Before I had children I always assumed I would have a girl, the thought that I wouldn't didn't really cross my mind. I also knew I wanted a boy but if I had had to choose between the 2 I would have chosen a girl.
I'm lucky in that I always knew I wanted 4 children so although DS 1 and 2 popped out I could always hold onto the hope of 'maybe next time'. However, it did seem that if I was starting with boys I might keep on having them! I had slight GD with my second son but now I am soooooo grateful he came and that I had 2 boys close together. They really do share a special bond.
I swayed with my 3rd pregnancy and was really panicky over it. I didn't find out the gender as I was so scared of GD, I wanted to hold onto hope for as long as possible and I convinced myself it was a boy as a form of self-protection. It didn't seem likely that I would EVER get my girl, how was it possible I would ever get that lucky? I couldn't imagine myself with her, of finally being in the girl section buying clothes, it just seemed like such a distant dream that would never ever be realised. I tried so hard to be happy with having only boys, I love them so much and they aren't at all like I thought boys would be, they are so much more and the interests I have with them aren't at all gender related but I also know there was a part of me that would only be satisfied with a girl.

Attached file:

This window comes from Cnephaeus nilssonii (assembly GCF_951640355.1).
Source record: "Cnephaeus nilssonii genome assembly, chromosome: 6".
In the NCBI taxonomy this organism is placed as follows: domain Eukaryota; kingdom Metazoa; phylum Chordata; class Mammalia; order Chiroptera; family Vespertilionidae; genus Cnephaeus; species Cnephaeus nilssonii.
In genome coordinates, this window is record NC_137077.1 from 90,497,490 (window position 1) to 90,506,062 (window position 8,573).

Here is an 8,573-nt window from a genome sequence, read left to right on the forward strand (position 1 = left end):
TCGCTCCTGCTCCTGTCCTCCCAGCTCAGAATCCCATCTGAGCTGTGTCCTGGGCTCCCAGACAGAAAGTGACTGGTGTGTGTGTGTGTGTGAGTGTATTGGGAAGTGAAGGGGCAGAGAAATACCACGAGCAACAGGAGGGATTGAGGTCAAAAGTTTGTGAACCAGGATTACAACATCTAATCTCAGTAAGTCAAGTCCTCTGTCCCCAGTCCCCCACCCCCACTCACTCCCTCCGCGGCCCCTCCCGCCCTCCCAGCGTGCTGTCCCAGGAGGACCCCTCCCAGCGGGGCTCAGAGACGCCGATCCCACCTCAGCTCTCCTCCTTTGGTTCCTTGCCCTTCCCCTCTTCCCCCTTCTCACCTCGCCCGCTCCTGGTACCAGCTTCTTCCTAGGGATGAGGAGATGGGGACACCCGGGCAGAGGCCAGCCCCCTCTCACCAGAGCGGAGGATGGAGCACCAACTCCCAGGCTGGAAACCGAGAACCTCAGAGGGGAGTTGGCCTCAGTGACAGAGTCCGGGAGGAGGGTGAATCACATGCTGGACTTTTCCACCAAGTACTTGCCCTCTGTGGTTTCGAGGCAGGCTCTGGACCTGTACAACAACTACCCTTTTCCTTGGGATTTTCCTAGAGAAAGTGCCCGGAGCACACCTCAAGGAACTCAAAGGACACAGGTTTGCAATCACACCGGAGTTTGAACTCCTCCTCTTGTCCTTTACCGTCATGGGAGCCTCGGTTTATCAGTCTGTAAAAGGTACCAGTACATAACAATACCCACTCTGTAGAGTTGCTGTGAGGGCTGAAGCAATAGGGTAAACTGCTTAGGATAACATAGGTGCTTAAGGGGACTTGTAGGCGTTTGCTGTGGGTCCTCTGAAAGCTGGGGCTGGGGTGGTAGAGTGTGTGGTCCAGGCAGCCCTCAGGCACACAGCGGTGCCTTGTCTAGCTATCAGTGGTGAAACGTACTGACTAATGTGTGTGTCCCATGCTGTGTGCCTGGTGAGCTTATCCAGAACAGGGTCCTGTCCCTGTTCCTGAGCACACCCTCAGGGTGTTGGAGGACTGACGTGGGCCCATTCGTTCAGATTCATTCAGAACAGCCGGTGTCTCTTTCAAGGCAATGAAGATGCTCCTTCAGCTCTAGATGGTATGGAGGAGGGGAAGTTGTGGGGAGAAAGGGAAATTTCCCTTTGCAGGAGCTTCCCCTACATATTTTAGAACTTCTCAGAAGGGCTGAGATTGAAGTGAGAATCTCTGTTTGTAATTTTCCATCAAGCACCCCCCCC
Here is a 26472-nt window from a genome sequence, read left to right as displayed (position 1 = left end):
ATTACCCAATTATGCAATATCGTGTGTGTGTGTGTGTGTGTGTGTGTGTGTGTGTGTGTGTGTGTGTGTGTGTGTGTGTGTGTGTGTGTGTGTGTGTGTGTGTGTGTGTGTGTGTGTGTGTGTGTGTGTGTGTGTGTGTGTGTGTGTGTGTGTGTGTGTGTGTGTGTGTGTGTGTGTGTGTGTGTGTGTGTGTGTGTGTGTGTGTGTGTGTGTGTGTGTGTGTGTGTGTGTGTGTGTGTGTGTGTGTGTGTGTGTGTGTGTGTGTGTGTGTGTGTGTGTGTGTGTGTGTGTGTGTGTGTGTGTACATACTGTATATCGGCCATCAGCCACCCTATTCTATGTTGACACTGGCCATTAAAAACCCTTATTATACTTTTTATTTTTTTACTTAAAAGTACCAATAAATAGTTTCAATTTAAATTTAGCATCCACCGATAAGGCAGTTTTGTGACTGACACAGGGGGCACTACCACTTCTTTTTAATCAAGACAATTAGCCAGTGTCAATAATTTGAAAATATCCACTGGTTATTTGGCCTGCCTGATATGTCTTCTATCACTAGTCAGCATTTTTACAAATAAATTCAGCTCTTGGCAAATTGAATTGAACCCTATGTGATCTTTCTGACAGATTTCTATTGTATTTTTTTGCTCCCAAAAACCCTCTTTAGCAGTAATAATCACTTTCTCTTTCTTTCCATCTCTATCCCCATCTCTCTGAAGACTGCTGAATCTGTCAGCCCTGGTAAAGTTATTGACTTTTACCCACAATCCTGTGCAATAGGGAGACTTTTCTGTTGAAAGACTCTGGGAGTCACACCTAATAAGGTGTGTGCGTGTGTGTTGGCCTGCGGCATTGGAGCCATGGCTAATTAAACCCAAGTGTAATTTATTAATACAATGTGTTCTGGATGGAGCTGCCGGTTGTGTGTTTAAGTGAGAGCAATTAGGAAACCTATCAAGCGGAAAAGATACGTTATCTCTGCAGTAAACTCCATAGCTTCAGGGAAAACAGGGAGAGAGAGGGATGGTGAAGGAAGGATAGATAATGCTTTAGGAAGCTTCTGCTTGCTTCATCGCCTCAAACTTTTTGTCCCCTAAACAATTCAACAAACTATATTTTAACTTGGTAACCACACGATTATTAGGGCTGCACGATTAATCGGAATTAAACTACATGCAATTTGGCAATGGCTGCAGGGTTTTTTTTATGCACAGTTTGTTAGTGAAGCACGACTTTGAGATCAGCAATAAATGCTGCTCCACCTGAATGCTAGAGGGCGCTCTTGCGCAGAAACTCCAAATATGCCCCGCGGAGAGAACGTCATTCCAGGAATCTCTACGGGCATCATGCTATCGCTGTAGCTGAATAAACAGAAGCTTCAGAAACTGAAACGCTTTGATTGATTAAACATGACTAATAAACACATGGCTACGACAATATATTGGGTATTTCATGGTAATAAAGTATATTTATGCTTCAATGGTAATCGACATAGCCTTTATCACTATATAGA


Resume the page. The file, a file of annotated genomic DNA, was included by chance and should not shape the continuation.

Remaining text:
Well she came, number 3! And it seems as though she was always meant to be here. I'm currently pregnant again to the great shock of almost everyone I know who, despite my having told them from the start I wanted 4, assumed I was only saying that and would stop once I 'got my girl'. I think, if I'd had 3 boys I would have looked seriously into high tech which would have been very expensive and difficult as I'm quite old (37) and would have to travel to a different country for it.
I would say don't give up, if you want more children then you are in a more fortunate place than a lot of women who are looking at the loss of their gender dream due to completing their family for whatever reason. Also, try not to be too sad over DS2, you are giving both your sons a great gift by giving them a brother and remember boys don't have to fit into the stereotype, my boys are both learning musical instruments, love reading and history and animals and are not into sport at all. Your boys will be influenced by your interests, if you're willing to share them with them (I have a friend who loves the theatre and for years refused to take her son because she assumed he wouldn't be interested, would be too naughty and loud etc, she was VERY upset to have him and thought only in terms of extreme boy stereotypes. He's now 11 and they go to the theatre together ALL the time, she admits how wrong she was and although it's horrible of me I'm so very glad the longed for daughter she finally had is an extremely naughty tomboy who refuses to wear dresses, hates sitting still - so no theatre as yet! - and is on her school girls' football team! haha, still makes me laugh).